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would the admitted inconvenience, risk, and great cost of transporting ponderous masses of stone be compensated by its advantages ? 'Yet, supposing the project partially adopted, it might be arranged to assemble near the paintings all marbles and casts of æsthetic merit, along with the drawings and engravings, a library of art being supplied ; sculpture of archæological or ethnological interest would remain at the Museum; while minor artistic rarities, such as nielli, enamels, bronzes, terra-cottas, vases, pottery, ceramic ware, carvings in ivory, metal, or wood, might with propriety be annexed to the one or the other, or might together form a third collection. But, should all these become concentrated in an open suburban locality, is the management to be centralised, as well as the site ? and are we to render the discovery of a qualified supreme Director still more hopeless by so large an accession to our demands upon his time and intelligence, and by so great a burden of varied duties ? .

The Committee have shown much reserve in dealing with these complex considerations. While reluctantly surrendering the present site of the Gallery, and disposed to recommend for it the one at Kensington Gore, they, in a great measure, evade the centralisation question referred to them, by suggesting that a Royal Commission be named to dispose of it. In this they have probably done well; a smaller tribunal than theirs being better fitted to adjudicate upon the evidence they have carefully elicited. But when Government takes up this matter, we trust it will bear in mind that the prejudices against Trafalgar Square date only from the Commission of 1850, a Select Committee having in 1848 reported favourably as to enlarging the present Gallery, on account of, among other reasons, the confluence of people, and the facilities it offers for extensions with but one expensive architectural elevation.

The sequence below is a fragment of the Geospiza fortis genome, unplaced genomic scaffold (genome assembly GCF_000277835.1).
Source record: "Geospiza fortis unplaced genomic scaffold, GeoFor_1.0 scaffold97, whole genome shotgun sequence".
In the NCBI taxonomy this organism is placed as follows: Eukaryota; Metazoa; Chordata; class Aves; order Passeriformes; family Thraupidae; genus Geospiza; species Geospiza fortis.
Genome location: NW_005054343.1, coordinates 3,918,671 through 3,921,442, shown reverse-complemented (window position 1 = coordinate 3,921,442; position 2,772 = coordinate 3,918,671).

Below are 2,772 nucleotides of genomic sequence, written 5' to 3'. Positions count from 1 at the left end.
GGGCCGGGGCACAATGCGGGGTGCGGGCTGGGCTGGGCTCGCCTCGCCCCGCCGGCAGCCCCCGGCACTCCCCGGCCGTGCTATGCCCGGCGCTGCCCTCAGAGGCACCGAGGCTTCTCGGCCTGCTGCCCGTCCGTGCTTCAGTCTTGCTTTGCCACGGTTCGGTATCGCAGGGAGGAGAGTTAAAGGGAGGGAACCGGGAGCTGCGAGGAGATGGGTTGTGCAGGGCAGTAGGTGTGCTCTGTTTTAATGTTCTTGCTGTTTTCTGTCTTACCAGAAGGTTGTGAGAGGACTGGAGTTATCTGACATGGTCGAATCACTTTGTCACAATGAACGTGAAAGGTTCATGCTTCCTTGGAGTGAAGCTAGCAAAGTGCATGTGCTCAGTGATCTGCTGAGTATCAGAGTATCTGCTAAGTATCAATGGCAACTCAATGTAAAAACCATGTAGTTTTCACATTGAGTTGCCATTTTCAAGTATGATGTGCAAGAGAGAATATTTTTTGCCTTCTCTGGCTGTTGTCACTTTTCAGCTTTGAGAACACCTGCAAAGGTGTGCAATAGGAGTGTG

On the whole, it appears that, with a preponderance of testimony adverse to the system of management by Trustees, the Committee have resolved upon continuing it; that, while an unpaid governing body is generally condemned, they have virtually sanctioned it; that, although primarily appointed in consequence of the recent picture-cleaning, and although all witnesses unconnected with the Gallery object to this, as uncalled for or injurious, they have abstained from recording a disapproval of such proceedings. While, therefore, we feel grateful to them for their painstaking investigation of the subject, we trust that, in deciding upon a plan for maintaining a collection of pictures worthy of the age and nation, Government will found its measures upon no narrow views or foregone conclusions.

ART. VI. — 1. Lorenzo Benoni ; or Passages in the Life of an

Italian. Edinburgh and London : 1853. 1 vol. 8vo. 2. Castellamonte; an Autobiographical Sketch illustrative of

Italian Life during the Insurrection of 1831. 2 vols. post 8vo. London: 1854. The only resemblance between these two books lies in their